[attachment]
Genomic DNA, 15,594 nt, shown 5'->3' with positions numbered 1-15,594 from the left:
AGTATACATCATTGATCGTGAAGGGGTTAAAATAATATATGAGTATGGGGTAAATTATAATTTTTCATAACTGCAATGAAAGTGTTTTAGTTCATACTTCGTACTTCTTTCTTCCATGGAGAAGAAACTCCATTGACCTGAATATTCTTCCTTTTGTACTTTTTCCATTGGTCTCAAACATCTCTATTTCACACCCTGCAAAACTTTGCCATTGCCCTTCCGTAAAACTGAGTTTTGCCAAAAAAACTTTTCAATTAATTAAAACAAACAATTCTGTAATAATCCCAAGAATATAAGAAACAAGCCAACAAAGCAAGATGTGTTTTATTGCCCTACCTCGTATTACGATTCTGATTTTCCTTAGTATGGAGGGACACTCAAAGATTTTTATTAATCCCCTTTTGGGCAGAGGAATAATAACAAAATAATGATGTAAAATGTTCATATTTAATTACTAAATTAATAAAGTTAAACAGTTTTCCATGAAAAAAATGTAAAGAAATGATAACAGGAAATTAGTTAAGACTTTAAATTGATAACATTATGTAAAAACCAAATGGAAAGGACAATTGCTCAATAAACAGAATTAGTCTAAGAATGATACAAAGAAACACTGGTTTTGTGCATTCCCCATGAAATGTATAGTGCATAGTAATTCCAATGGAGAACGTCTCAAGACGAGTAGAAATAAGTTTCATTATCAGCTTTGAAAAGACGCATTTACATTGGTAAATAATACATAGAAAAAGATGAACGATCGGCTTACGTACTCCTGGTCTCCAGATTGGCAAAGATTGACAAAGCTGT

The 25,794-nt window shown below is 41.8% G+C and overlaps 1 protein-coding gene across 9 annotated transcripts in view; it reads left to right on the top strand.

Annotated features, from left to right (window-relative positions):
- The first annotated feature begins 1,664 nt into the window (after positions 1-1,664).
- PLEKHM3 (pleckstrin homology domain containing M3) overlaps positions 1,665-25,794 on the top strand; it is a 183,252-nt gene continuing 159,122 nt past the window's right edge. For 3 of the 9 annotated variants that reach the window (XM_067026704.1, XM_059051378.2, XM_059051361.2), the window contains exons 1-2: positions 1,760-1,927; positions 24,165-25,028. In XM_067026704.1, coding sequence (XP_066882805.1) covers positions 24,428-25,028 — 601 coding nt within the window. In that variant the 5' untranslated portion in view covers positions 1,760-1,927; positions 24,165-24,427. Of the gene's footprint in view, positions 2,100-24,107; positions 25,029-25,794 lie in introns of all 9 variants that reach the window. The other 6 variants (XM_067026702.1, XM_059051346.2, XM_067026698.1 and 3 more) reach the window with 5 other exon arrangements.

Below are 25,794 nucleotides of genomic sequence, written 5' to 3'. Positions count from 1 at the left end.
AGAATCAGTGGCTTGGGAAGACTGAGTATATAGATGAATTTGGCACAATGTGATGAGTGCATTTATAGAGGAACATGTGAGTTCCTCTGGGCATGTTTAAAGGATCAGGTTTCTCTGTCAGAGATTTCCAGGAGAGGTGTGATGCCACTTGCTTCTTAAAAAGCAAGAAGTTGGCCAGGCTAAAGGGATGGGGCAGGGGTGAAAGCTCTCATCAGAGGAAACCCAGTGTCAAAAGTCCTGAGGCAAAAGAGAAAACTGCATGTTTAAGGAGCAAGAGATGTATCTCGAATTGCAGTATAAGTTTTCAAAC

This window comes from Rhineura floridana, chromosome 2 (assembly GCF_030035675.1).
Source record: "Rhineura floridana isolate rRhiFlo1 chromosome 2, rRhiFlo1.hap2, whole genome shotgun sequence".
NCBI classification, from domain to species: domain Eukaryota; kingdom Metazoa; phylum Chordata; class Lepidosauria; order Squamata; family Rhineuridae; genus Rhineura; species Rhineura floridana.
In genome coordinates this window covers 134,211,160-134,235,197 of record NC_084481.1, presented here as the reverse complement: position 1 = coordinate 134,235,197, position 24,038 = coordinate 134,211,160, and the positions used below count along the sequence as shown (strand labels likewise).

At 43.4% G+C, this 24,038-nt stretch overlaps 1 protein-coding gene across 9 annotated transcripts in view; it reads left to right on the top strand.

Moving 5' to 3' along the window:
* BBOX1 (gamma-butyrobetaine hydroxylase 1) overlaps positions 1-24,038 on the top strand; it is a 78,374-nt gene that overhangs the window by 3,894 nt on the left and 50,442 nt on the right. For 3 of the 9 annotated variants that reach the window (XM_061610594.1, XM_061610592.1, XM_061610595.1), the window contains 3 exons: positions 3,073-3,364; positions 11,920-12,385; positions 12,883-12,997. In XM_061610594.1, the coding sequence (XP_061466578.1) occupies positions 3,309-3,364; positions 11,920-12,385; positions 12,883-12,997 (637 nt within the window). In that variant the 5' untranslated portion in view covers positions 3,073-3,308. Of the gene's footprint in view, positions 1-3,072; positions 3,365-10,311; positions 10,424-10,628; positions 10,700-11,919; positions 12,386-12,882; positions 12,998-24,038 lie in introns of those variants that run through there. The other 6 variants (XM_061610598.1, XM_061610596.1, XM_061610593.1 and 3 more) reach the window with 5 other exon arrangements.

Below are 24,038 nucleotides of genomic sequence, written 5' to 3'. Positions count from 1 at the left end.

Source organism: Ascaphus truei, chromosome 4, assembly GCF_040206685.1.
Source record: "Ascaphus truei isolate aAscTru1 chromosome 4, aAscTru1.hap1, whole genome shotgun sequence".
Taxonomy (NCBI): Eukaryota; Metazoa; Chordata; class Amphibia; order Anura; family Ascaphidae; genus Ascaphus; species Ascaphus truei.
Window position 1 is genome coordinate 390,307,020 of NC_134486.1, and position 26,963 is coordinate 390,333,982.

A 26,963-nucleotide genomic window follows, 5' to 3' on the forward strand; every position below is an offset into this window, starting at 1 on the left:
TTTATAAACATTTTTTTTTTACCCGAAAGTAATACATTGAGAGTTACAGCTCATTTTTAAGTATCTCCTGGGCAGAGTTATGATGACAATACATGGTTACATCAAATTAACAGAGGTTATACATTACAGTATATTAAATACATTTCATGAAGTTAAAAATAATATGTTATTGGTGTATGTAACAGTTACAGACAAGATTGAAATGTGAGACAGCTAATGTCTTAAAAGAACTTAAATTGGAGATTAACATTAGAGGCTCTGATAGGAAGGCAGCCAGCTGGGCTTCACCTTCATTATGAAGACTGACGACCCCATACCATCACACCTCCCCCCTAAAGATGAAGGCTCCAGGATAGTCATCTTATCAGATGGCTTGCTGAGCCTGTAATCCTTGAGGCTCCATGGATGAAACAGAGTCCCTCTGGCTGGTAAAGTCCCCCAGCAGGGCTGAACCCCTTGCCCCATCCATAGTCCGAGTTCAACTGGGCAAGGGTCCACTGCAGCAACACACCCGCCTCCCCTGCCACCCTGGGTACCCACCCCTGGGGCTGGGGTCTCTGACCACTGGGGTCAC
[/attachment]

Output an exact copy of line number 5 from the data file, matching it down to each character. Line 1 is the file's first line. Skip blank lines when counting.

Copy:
- The first annotated feature begins 1,664 nt into the window (after positions 1-1,664).